MCP Insights

Updated NIST Cybersecurity Framework Places Greater Emphasis on Governance

Posted on March 25, 2024 by Jason Franks

The Cybersecurity Framework (CSF) developed in 2014 by the National Institute of Standards and Technology (NIST) has proved quite valuable. It is organized according to five key, easily understandable Core Functions: Identify, Protect, Detect, Respond, and Recover. Now there is a sixth: Governance.

Governance was an element of each of the original Functions, but NIST decided that it needed greater emphasis, so it is identified as a standalone Function in Version 2.0, which was released in late February. NIST wants Governance to be a greater point of emphasis and more visible because it often is lacking in firms’ cybersecurity procedures—which we see often in our clients. Truth be told, Governance usually is the most overlooked aspect of cybersecurity.

Governance largely entails policies and procedures needed to achieve a strong cybersecurity posture. Governance should reflect senior management’s vision regarding risk management. It should also identify key roles and responsibilities within the organization pertaining to cybersecurity and contain a plan for responding to cyberattacks if they occur.

Regarding the incident-response plan, it is not a “check-the-box” exercise. Even when organizations develop such a plan, it often is placed on a shelf, never to be opened again. This is a mistake. Incident-response should be reviewed and exercised at least annually, though semiannually would be better. They should also be revised any time an incident occurs to document what was learned from the event. Unfortunately, organizations often lack appropriate resources and expertise to know how crucial it is to conduct after-action reviews. (In those cases, a third-party consulting firm like MCP can be of great service.)

Another often-overlooked aspect of risk management concerns supply-chain management, which is also a mistake. A lot can go wrong if suppliers operate unchecked or if they aren’t vetted properly. Here’s an example: Let’s say that your organization has ordered new servers. Are they being delivered directly from a well-known and well-respected supplier like Cisco or Dell, or were they procured from a third-party vendor? If the latter, and the servers are manufactured and shipped from a country known for cyberattacks, they might contain malware—and you won’t know it until it’s too late.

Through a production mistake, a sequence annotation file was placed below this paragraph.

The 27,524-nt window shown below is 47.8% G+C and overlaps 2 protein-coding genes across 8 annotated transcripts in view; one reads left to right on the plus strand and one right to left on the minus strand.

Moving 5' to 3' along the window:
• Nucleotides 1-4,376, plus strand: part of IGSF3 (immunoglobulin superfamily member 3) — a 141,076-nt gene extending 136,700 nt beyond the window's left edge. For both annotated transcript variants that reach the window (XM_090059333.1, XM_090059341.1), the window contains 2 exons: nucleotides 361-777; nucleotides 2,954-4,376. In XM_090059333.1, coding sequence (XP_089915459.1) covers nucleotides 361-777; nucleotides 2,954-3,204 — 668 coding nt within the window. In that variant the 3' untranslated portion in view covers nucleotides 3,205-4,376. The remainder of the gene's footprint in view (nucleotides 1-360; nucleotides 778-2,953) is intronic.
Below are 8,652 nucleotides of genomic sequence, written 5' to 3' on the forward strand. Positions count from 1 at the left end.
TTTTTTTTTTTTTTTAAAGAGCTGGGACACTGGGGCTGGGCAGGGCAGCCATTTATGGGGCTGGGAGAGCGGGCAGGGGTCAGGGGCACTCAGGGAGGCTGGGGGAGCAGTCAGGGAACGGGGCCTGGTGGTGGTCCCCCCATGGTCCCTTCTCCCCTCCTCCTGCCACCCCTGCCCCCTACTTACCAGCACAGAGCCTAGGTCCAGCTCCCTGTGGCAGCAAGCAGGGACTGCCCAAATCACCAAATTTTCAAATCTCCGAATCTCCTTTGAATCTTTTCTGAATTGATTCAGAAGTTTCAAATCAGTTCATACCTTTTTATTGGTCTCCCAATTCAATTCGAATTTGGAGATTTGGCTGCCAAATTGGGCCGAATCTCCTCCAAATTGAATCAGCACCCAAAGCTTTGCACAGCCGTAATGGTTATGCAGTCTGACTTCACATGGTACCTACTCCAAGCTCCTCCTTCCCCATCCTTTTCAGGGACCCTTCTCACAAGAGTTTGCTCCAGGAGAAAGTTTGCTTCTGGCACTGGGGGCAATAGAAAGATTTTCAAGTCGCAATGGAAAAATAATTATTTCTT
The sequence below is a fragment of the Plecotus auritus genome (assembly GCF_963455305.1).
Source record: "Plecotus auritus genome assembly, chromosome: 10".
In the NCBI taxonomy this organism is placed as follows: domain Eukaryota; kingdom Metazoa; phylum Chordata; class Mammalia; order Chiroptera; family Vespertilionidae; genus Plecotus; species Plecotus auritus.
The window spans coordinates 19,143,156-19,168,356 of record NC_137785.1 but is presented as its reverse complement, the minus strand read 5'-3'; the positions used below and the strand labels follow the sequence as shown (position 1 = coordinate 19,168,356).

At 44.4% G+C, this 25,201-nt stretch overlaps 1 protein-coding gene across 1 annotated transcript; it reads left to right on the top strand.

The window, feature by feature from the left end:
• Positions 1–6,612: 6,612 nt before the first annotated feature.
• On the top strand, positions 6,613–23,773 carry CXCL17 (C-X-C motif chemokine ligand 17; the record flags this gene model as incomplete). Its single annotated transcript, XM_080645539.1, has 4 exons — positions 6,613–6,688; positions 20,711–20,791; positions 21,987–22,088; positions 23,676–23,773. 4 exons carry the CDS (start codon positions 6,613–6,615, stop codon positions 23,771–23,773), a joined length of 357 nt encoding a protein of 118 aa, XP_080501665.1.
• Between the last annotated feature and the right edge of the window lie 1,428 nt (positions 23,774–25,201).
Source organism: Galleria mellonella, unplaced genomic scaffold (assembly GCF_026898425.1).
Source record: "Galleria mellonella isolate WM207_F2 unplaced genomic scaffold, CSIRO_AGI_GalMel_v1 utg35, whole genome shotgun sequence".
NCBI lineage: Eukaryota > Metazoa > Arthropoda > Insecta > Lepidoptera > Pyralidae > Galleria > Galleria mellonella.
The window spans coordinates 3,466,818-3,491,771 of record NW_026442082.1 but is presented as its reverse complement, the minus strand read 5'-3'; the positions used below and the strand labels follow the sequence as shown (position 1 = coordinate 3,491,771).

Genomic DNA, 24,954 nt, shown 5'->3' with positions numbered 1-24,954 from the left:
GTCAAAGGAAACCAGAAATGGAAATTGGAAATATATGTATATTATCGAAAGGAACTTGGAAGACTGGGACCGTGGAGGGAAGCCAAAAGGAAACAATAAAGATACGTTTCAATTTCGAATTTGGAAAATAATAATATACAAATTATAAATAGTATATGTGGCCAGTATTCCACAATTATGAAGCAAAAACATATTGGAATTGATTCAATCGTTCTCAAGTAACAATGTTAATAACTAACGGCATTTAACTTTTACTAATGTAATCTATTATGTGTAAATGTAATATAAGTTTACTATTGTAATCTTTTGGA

The following are additional supply-chain management questions that every organization should be asking to enhance their cybersecurity posture:

  • Do you know what the cybersecurity posture is at each of the suppliers and vendors with which your organization interacts?
  • Are supplier/vendor activities within the facility closely monitored? For example, vendor personnel may leave ports open after conducting routine maintenance, which provides cyberattackers with an easily accessible path into the organization’s networks and systems. Once inside, they can navigate undetected for months, looking for vulnerabilities to exploit and valuable data to steal.
  • Do you have controls in place to ensure individual accountability by associating each authenticated login uniquely to a specific user and prohibiting the use of shared or group accounts?
  • Are access controls in place that limit supplier/vendor personnel access to equipment rooms? If supplier/vendor personnel are allowed to enter equipment rooms, are they escorted? Is a video-surveillance system in place?
  • Is access to networks and systems restricted, or are supplier/vendor personnel allowed to roam freely?
    • A corollary aspect of this concerns the principle of least privilege, which limits the organization’s personnel access only to the specific networks, systems, applications, and data that are necessary for them to perform their roles.

As outlined in the updated NIST standards , Governance is vitally important to cybersecurity. It’s also challenging to achieve, especially if resources and expertise are limited. Our team of cybersecurity experts would love to help you navigate the challenges—please reach out.

Jason Franks is an MCP cybersecurity specialist. Email him at

Topics: Cybersecurity

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